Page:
YESTERDAY AFTERNOON, the Scottish Government announced that all travellers who arrive in Scotland will be subject to managed quarantine in a hotel, instead of the previous policy of allowing them to quarantine in their home or a location of their choosing (the failure to track and trace travellers to ensure that they complied with that quarantine almost certainly contributed to the spread of the pandemic through Scotland since last summer).
I’m glad that this is finally happening and that Scotland is finally learning the lessons from and following the lead of those countries that have weathered the pandemic far, far better than we have (Australia and New Zealand have employed managed quarantine since March last year, just as we were considering going into our first lockdown). I’m concerned though that this is another point in a pattern I identified last April where Scotland’s strategy towards the virus wasn’t guided by the science of the pandemic, or of the best examples set by the world so much as it has simply been a response to UK Government policy plus maybe a half step further (see also waiting until Johnson announced regional tiered Covid restrictions before Scotland introduced its own slightly different version).
I can’t pretend to have been the first or only voice in Scotland who has called for managed quarantines – many others who are far closer to the medical science have been doing so for far longer – but this was a prominent policy in my paper ‘Warning Lights’, published in September. I did have the honour of having that paper be brought directly to the Scottish Government’s attention via Alison Johnstone of the Scottish Greens a couple of weeks after we published. The Scottish Government then dismissed the call for managed isolation, saying that they were “not convinced” of the need for it and that they weren’t an impervious solution given that breaches could happen from them (an issue that I brought up in Warning Lights itself).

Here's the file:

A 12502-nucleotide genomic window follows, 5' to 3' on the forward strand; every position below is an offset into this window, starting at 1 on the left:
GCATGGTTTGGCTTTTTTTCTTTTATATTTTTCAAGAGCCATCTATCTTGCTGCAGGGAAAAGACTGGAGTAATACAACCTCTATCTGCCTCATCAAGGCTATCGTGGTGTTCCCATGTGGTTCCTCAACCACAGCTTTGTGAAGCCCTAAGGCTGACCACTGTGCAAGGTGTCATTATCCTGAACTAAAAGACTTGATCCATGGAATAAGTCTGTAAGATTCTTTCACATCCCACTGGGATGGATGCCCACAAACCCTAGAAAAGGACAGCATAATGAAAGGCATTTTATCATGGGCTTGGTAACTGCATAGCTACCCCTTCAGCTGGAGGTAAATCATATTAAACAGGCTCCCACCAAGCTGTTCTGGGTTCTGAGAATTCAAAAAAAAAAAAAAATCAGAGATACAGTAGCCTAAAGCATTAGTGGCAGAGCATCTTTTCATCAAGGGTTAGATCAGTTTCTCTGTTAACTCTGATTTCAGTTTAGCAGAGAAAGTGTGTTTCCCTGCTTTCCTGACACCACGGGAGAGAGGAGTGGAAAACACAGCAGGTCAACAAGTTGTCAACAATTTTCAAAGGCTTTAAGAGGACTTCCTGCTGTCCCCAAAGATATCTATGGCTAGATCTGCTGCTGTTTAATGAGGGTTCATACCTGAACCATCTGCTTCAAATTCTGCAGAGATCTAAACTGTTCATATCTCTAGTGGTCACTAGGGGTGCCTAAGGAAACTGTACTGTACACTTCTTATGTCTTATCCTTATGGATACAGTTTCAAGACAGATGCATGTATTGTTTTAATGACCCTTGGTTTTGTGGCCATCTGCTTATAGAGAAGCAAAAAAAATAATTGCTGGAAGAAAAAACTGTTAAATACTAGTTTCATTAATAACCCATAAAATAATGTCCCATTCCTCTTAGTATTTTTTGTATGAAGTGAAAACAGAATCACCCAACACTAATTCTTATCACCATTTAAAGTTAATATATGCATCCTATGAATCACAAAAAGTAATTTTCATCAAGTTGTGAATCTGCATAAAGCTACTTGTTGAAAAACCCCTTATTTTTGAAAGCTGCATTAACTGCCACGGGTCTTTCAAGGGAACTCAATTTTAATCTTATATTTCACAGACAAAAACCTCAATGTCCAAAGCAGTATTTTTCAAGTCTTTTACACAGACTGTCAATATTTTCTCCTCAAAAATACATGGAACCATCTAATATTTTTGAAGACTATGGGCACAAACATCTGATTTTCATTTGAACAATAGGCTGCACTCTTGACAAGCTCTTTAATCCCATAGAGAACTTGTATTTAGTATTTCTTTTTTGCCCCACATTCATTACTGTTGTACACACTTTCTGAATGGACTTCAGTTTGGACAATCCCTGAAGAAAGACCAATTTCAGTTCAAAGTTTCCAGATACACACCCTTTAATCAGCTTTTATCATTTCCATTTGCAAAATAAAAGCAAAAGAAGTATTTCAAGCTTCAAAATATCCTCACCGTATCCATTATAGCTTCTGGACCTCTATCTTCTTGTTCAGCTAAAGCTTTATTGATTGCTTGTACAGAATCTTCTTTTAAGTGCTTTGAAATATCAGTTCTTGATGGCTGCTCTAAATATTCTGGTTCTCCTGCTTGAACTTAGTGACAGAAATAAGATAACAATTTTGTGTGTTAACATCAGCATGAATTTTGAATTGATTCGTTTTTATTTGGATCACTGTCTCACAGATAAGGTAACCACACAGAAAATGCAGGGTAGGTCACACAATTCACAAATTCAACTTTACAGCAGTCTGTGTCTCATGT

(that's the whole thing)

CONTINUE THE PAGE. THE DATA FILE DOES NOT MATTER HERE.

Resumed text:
Breaches will happen from any control measure but the solution to those breaches isn’t to just allow people to circulate for another five months (again, quarantine compliance checks have never been close to 100%) but to manage those breaches. Perth, Australia is currently in lockdown again after Covid escaped a quarantine hotel there by infecting a security guard. They’ve responded by locking down the entire city. Unless Scotland is prepared to take a similar approach with our quarantine policy then it really will only be a half step further than the UK’s already half-measure.
Right from the start of this pandemic it has been clear that a problem that has the potential to grow exponentially has to be treated as such. To do anything less is to let it accelerate ahead of you. The higher transmissibility and (possibly) lethality of the new variants of coronavirus circulating in the UK should not be allowed to distract from the fact that the tools to deal with them are precisely the same as the tools we should have been using to full effect from the start of the pandemic. Minimise border traffic to prevent import (or export!) of the virus, quarantining of arrivals to prevent seeding communities, tiered restrictions to eliminate community transmission and mass testing to identify potential outbreaks and hotspots before they breach containment and spread out of control.
I dearly hope that now that the Scottish Government has accepted the basic premise of each of these points it will implement them with the full intensity that is demanded by the pandemic. Look again at the response taken in Australia to a single positive Covid case. If you can’t imagine Scotland doing the same when a city here records a single case outwith quarantine, then I’m afraid that we’ll be back in another national lockdown against all too soon.